4 de dezembro de 2014

Universal Education Cannot be Achieved without Including Children with Disabilities

Girl in classroom, Kosovo (c) Save the Children

Inclusive quality education is a right for each and every child

On the occasion of the International Day of Persons with Disabilities, I celebrated with 6 year old Majlinda from Kosovo. Majlinda has Down’s syndrome but this doesn’t stop her from getting an education. She attends an inclusive kindergarten in her hometown Gjilan, exploring and learning new things every day together with her classmates.
Unfortunately, not all children with disabilities are as lucky as Majlinda.
Most children with disabilities are still excluded from education. Even those who have access to education are often forced to either learn in special schools or classrooms separated from their peers or in regular schools but without adequate teacher support or appropriate materials. As a result, they are not able to develop to their potential.
On this important day, and looking forward to 2015, a year by which we pledged to have achieved universal primary education, it is high time we ask ourselves if we are doing enough to tackle the barriers to education that children with disabilities face.

We need a step-change in attitudes and approaches.

As professionals in the education sector, our final aim is that all children can learn the skills and knowledge they need to thrive and develop to their full potential. This goal will never be achieved if we don’t make conscious and significant efforts to develop inclusive education systems, which are able to accommodate every child and respond positively to their specific needs and talents.
At Save the Children, this thinking underpins all our education work (PDF) and we are investing in programs across the globe, targeting children with disabilities and other groups of children who face exclusion from, and within, education.

Innovative tools and methodologies to support children with special needs

In Sri Lanka we have worked with experts in the field of learning disabilities to design innovative assessment tools that enable teachers to identify children’s specific needs and adjust their teaching styles and methods accordingly.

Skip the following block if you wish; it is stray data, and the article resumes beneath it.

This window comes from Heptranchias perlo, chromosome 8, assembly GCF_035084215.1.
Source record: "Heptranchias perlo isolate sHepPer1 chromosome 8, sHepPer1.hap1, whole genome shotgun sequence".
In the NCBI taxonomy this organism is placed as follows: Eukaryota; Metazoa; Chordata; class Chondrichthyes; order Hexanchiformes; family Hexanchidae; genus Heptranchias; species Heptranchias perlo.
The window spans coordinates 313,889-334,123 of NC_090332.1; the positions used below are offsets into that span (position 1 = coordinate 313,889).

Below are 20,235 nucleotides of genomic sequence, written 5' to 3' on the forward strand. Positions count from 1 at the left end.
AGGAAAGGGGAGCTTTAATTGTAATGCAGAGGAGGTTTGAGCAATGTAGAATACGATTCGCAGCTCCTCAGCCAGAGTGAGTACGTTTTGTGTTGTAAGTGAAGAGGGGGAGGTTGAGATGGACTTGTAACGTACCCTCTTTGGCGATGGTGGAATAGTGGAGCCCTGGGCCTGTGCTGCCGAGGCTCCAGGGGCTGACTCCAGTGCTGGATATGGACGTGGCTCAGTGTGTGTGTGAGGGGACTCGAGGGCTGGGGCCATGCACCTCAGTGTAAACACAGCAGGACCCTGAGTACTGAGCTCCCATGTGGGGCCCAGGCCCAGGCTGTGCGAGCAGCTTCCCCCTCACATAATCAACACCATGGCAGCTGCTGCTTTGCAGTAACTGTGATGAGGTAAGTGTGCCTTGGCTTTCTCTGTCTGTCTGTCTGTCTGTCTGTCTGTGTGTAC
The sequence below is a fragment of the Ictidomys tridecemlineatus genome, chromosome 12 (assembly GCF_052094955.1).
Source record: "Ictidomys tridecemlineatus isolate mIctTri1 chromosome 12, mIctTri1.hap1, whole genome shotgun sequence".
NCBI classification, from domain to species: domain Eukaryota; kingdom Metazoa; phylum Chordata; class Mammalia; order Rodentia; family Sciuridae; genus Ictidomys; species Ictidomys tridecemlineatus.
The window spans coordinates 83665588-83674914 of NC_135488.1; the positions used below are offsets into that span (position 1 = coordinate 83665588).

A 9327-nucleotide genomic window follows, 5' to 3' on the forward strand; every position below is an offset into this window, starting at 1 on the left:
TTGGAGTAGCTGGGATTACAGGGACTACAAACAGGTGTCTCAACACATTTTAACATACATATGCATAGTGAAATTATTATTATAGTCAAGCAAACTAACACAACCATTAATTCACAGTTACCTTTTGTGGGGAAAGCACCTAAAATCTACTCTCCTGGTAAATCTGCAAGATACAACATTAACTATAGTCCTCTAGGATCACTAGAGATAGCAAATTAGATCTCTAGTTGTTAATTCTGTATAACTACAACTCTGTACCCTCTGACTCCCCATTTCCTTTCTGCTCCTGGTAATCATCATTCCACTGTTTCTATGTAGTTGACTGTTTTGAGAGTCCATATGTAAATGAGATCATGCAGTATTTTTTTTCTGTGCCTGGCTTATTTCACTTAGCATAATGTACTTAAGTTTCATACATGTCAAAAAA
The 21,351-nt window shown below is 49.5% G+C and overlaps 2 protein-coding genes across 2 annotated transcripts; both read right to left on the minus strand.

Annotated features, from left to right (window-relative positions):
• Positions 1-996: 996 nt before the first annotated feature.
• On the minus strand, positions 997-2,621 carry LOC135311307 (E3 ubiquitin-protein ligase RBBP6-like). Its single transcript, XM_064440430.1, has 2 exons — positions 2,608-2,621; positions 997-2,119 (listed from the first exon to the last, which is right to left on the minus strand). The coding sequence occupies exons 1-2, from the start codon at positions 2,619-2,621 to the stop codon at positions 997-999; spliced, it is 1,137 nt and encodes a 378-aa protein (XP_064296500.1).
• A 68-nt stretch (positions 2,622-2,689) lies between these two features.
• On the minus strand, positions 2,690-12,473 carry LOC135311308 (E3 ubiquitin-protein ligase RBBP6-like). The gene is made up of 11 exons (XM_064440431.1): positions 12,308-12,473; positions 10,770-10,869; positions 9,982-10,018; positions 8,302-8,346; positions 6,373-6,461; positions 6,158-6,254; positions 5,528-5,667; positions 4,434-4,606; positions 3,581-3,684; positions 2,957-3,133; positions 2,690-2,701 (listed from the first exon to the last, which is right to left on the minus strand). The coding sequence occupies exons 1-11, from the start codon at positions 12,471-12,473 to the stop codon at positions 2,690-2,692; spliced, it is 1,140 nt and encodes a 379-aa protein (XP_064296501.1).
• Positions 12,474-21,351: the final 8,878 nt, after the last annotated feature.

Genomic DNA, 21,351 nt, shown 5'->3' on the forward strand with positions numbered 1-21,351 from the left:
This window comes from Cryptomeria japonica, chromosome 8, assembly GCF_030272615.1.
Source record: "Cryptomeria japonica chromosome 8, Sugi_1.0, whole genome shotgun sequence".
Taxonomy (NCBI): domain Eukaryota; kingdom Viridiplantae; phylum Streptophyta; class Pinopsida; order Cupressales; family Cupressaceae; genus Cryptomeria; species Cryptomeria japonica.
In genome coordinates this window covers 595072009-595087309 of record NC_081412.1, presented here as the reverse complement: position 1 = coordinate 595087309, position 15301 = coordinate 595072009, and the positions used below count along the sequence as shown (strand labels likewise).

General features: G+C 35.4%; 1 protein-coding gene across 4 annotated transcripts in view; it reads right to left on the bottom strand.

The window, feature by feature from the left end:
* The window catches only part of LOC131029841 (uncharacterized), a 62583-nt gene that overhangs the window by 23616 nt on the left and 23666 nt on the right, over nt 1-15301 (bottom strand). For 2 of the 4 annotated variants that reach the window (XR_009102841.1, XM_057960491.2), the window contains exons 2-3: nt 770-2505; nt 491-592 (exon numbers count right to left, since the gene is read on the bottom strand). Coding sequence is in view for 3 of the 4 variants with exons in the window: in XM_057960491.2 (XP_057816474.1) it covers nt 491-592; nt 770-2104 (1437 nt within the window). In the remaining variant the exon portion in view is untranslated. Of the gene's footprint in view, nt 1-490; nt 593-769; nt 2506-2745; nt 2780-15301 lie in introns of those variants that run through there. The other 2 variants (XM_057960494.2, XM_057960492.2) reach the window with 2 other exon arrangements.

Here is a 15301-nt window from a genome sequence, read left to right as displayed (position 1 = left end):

In Bosnia and Herzegovina we engaged children, parents and school staff in the use of a participatory methodology, the Index for Inclusion, to assess and enhance the inclusiveness of their schools.
In Ethiopia we have built the capacity of the government on how to integrate children with disabilities. Thanks to our advocacy efforts the government has now adopted guidelines for providing education to children with disabilities in inclusive settings.

Let’s take action!

Learning from our own experience at Save the Children, we recognize the importance of acting in four areas to make progress towards fully inclusive education systems:
  • Address attitudes by providing a platform for children with disabilities to have their voices heard and be the ambassadors for their needs, aspirations, requests and proposals;
  •  Remove barriers to school access and learning through building on existing evidence and experience as well as introducing new and innovative approaches and tools;
  •  Develop or improve policies to ensure they facilitate inclusion of all children and can become drivers of sustainable system-level changes;
  • Build partnerships among all relevant stakeholders to foster exchange, sharing and collaborations.
Investing in inclusive education is essential – more than that, it is urgent. Majlinda and many other children with disabilities are calling for it; they need it.
Let’s celebrate all children with disabilities who enjoy going to school with their peers and are fully supported in their learning and development.
And let’s take action for the many children with disabilities that are still excluded from education and are unable to participate in society like everyone else.

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